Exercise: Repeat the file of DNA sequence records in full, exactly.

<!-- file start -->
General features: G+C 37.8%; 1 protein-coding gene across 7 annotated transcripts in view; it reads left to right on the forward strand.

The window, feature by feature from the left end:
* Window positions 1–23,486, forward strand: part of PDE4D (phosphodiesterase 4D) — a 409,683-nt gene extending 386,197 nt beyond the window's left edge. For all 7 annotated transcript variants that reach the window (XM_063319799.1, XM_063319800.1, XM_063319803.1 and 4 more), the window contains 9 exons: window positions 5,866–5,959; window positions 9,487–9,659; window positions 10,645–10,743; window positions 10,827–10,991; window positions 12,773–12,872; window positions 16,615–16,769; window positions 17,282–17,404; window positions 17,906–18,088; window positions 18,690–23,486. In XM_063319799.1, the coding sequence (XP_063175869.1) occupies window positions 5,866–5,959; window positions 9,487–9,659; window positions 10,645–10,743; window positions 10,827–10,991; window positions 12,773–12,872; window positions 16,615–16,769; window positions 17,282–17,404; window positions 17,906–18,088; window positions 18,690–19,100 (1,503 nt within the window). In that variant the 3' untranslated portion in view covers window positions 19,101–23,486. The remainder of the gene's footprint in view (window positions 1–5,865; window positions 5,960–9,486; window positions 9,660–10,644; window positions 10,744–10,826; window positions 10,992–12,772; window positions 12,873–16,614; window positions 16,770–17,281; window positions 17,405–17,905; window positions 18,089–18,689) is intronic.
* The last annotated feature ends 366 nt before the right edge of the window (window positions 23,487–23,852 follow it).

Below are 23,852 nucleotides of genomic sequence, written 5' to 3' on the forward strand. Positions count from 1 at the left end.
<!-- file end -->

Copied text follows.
General features: G+C 37.8%; 1 protein-coding gene across 7 annotated transcripts in view; it reads left to right on the forward strand.

The window, feature by feature from the left end:
* Window positions 1–23,486, forward strand: part of PDE4D (phosphodiesterase 4D) — a 409,683-nt gene extending 386,197 nt beyond the window's left edge. For all 7 annotated transcript variants that reach the window (XM_063319799.1, XM_063319800.1, XM_063319803.1 and 4 more), the window contains 9 exons: window positions 5,866–5,959; window positions 9,487–9,659; window positions 10,645–10,743; window positions 10,827–10,991; window positions 12,773–12,872; window positions 16,615–16,769; window positions 17,282–17,404; window positions 17,906–18,088; window positions 18,690–23,486. In XM_063319799.1, the coding sequence (XP_063175869.1) occupies window positions 5,866–5,959; window positions 9,487–9,659; window positions 10,645–10,743; window positions 10,827–10,991; window positions 12,773–12,872; window positions 16,615–16,769; window positions 17,282–17,404; window positions 17,906–18,088; window positions 18,690–19,100 (1,503 nt within the window). In that variant the 3' untranslated portion in view covers window positions 19,101–23,486. The remainder of the gene's footprint in view (window positions 1–5,865; window positions 5,960–9,486; window positions 9,660–10,644; window positions 10,744–10,826; window positions 10,992–12,772; window positions 12,873–16,614; window positions 16,770–17,281; window positions 17,405–17,905; window positions 18,089–18,689) is intronic.
* The last annotated feature ends 366 nt before the right edge of the window (window positions 23,487–23,852 follow it).

Below are 23,852 nucleotides of genomic sequence, written 5' to 3' on the forward strand. Positions count from 1 at the left end.